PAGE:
The secondary reformate stream (35) may then be passed through an optional equalization heat exchanger (36) which serves to equalize the temperature between the reformate stream (35) and the heated air stream (48) before entering the fuel cell stack (10) and which also receives some heat energy from the stack (10). The equalization heat exchanger is an optional component and may assist in minimizing any temperature gradients between the stack and the incoming reactants.
The air source (22) initially passes into a low temperature air heat exchanger (38) where it is split into two streams. A valve (39) or diverter, or independent valves, may direct air equally into both streams, into one stream to the exclusion of the other, or direct a greater proportion of air into one stream. It is preferable to split the air stream prior to entry into the low temperature air heat exchanger so as to avoid the need for high temperature materials for the valves (39). A first air stream (40) passes to a high temperature air heat exchanger (42) while a second air stream (44) goes on to a radiative heat exchanger (46). The two streams from the high temperature air heat exchanger (42) and the radiative heat exchanger (46) are then combined into a heated air stream (48) before entering the equalization heat exchanger (36) or the stack itself (10).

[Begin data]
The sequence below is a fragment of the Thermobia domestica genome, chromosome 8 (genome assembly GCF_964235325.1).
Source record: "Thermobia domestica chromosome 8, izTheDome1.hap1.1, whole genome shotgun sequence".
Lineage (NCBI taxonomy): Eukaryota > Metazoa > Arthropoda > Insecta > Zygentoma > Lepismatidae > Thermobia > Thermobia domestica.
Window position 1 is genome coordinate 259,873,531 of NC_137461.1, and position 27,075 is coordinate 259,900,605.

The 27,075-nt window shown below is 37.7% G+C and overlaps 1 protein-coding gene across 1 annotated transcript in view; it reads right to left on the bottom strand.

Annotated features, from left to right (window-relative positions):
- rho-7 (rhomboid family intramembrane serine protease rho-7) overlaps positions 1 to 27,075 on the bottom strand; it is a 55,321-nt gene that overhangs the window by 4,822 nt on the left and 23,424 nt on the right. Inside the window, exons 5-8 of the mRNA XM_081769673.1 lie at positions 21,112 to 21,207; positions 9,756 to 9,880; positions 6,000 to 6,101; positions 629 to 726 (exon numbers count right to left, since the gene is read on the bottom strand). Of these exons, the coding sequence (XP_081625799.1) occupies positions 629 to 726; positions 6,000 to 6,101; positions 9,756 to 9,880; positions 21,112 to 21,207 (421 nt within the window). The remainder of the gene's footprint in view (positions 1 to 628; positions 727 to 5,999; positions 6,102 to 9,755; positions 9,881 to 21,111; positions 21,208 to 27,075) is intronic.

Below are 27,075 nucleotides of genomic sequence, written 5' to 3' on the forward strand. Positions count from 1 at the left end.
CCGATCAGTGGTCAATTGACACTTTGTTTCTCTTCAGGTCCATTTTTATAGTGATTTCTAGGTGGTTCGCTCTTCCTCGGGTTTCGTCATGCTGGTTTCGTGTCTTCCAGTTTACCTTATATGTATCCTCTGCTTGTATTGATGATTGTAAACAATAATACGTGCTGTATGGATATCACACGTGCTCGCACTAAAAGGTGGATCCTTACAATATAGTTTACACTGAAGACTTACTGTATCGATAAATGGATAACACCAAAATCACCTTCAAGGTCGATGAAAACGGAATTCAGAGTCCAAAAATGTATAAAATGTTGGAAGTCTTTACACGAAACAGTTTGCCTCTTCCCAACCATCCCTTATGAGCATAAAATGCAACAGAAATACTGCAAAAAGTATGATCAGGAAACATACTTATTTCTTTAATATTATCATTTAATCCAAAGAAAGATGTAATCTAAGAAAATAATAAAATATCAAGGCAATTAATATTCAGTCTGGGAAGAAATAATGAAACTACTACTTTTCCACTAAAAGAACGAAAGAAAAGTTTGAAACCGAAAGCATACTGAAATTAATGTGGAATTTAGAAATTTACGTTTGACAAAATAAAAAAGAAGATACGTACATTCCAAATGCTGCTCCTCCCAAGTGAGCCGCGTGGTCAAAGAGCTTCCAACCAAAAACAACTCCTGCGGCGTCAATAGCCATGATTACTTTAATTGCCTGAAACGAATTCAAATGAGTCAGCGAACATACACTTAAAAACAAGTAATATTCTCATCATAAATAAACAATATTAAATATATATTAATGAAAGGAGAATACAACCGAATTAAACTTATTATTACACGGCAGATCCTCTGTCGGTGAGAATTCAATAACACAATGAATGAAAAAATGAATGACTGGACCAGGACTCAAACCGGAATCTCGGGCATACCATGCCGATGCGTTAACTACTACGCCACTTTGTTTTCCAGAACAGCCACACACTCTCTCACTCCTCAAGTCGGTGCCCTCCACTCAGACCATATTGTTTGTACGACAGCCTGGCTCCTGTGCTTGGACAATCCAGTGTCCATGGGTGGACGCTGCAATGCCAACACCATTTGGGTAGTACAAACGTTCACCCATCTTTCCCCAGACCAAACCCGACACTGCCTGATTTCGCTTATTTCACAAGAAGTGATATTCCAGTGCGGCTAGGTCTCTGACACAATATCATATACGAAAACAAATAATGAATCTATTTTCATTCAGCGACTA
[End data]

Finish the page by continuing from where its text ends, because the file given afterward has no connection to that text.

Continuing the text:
Once reacted in the stacks, the cathode exhaust (50) and the anode exhaust (52) pass into an afterburner (54) where any residual fuel in the exhaust stream is combusted. The cathode and anode exhausts are combined at this stage, and the cathode exhaust preferably provides sufficient residual oxygen necessary for combustion of any remaining fuel in the afterburner (54). The hot afterburner exhaust (56) is used first to heat the fuel input stream in the primary reformer (30) and the air input stream in the high temperature air heat exchanger (42). In one embodiment, the afterburner (54) is combined with the primary reformer (30) and the high temperature air heat exchanger in an afterburner heat exchanger (54) which may be an integrated module (not shown). An exemplary integrated module is illustrated and described in U.S. Pat. No. 6,749,958, issued Jun. 15, 2004 and entitled “Integrated Module for Solid Oxide Fuel Cell Systems”, the contents of which are incorporated herein by reference. As used herein, an “afterburner heat exchanger” is intended to refer to any heat exchanger which extracts heat from the afterburner or the afterburner exhaust. Therefore, both the primary reformer (30) and the high temperature air heat exchanger (42) may be considered part of an afterburner heat exchanger.